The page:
Mathematics Stack Exchange is a question and answer site for people studying math at any level and professionals in related fields. Join them; it only takes a minute:

Sign up
Here's how it works:
  1. Anybody can ask a question
  2. Anybody can answer
  3. The best answers are voted up and rise to the top

I am trying to do the following question

Find a p-adically Cauchy sequence which converges p-adically to $-1/6$ in $\mathbb{Z}_7$.

In general in $\mathbb{Q}_p$ what is the stronger condition, to be p-adically convergent or p-adically Cauchy?

share|cite|improve this question
$\mathbf Q_7$ is complete (hence so is the closed subset $\mathbf Z_7$), so being convergent and being Cauchy are the same thing. Also, do you want a sequence of integers (to be precise, elements of $\mathbf Z$) which converges to this limit? Otherwise, I don't understand the question. – Dylan Moreland Apr 26 '12 at 0:25
Yes I think that is what I want. The answer I have is $1 + 7 + 7^2 + 7^3 + 7^4 \dots$. – Alex Kite Apr 26 '12 at 0:35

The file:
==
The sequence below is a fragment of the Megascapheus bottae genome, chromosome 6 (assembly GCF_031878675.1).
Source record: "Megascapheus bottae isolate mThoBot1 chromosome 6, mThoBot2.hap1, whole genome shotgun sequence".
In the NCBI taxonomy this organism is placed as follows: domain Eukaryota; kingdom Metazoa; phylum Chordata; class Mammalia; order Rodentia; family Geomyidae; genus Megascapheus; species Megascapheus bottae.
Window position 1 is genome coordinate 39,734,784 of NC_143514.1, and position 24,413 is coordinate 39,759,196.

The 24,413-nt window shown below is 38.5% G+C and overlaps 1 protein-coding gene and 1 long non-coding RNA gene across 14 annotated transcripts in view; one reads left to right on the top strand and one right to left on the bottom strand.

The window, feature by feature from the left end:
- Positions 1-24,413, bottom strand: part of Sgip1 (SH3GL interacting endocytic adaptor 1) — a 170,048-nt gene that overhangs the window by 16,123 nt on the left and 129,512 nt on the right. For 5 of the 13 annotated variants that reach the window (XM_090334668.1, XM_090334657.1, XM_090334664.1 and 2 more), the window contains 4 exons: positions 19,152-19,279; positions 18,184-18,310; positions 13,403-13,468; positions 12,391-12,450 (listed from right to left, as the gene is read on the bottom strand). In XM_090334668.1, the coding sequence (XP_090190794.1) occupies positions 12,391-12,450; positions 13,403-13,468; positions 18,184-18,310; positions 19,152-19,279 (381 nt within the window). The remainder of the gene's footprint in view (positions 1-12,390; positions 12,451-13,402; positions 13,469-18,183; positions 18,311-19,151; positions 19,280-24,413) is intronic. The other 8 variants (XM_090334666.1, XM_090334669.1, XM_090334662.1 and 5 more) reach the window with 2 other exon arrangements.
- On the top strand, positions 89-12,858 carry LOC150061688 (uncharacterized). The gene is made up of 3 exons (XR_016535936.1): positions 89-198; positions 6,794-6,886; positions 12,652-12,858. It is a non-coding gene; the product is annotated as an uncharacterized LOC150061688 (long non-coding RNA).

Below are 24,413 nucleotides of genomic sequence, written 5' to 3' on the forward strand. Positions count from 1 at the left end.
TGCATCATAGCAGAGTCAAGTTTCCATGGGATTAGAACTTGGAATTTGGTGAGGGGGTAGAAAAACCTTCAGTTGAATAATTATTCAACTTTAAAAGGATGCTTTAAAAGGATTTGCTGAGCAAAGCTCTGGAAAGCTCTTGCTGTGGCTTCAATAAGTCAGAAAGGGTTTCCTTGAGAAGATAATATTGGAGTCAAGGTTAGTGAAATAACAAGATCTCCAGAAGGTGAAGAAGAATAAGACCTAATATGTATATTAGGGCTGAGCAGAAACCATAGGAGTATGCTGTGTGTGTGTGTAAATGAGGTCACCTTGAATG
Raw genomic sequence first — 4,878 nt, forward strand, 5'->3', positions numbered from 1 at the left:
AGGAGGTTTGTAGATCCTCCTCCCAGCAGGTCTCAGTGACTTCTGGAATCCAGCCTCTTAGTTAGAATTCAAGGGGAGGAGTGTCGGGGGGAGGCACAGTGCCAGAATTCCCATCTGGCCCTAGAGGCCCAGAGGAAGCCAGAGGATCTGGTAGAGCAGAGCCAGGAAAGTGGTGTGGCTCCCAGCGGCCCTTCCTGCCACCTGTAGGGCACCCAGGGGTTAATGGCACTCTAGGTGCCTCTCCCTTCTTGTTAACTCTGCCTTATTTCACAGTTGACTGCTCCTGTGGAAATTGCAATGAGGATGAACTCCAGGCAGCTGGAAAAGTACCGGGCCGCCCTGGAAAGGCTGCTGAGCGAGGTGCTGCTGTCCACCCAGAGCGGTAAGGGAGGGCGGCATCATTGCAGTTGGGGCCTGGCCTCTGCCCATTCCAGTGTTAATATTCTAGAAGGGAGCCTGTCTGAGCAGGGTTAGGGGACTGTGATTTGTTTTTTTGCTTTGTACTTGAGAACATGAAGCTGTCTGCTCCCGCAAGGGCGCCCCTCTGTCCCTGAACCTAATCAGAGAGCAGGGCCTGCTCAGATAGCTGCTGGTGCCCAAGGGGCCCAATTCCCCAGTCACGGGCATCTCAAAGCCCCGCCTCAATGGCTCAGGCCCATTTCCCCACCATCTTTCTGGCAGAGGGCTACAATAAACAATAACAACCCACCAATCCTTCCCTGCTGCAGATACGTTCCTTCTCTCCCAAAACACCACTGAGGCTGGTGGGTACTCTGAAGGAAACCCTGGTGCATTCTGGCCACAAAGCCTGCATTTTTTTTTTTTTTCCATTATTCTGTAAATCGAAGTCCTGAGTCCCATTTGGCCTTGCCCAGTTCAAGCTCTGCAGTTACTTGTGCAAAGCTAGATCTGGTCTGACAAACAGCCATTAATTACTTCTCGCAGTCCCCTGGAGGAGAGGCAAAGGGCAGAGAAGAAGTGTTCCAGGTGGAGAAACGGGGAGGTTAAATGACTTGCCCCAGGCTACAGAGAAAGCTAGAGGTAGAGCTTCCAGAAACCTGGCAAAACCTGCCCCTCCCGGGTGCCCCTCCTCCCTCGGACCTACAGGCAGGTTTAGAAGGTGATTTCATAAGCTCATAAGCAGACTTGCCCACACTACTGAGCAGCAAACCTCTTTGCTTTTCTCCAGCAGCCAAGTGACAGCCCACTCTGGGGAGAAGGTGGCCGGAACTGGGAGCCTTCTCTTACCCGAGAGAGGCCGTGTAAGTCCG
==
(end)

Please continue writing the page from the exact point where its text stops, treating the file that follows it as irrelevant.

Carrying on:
Did you leave out the $7^1$ term on purpose? Assuming it's an accident, your answer looks good, since I multiply it by 6 and get -1. (The sequence you're after is just the successive truncations of your series). – user29743 Apr 26 '12 at 0:37
I did not mean to leave it out! – Alex Kite Apr 26 '12 at 0:38
up vote 2 down vote accepted

I guess the thing to notice is that in the $p$-adics we have a geometric series \[ \frac{1}{1 - p} = 1 + p + p^2 + \cdots; \] you can prove this as before, noting that $|p| < 1$ in our new absolute value. With $p = 7$ the left side is $-1/6$, so the partial sums of the right side form a sequence in $\mathbf Z$ which converges to that number.

share|cite|improve this answer
Alternatively, if you want to find the $p$-adic expansion of an element of the localization $\mathbf Z_{(p)}$, then you really can just look at the image of that element in $\mathbf Z/p\mathbf Z$, $\mathbf Z/p^2\mathbf Z$, etc. This might be better if the number you want to approximate isn't part of a well-known formula. Let me know if you want me to say more about this. – Dylan Moreland Apr 26 '12 at 0:50

Your Answer


By posting your answer, you agree to the privacy policy and terms of service.

Not the answer you're looking for? Browse other questions tagged or ask your own question.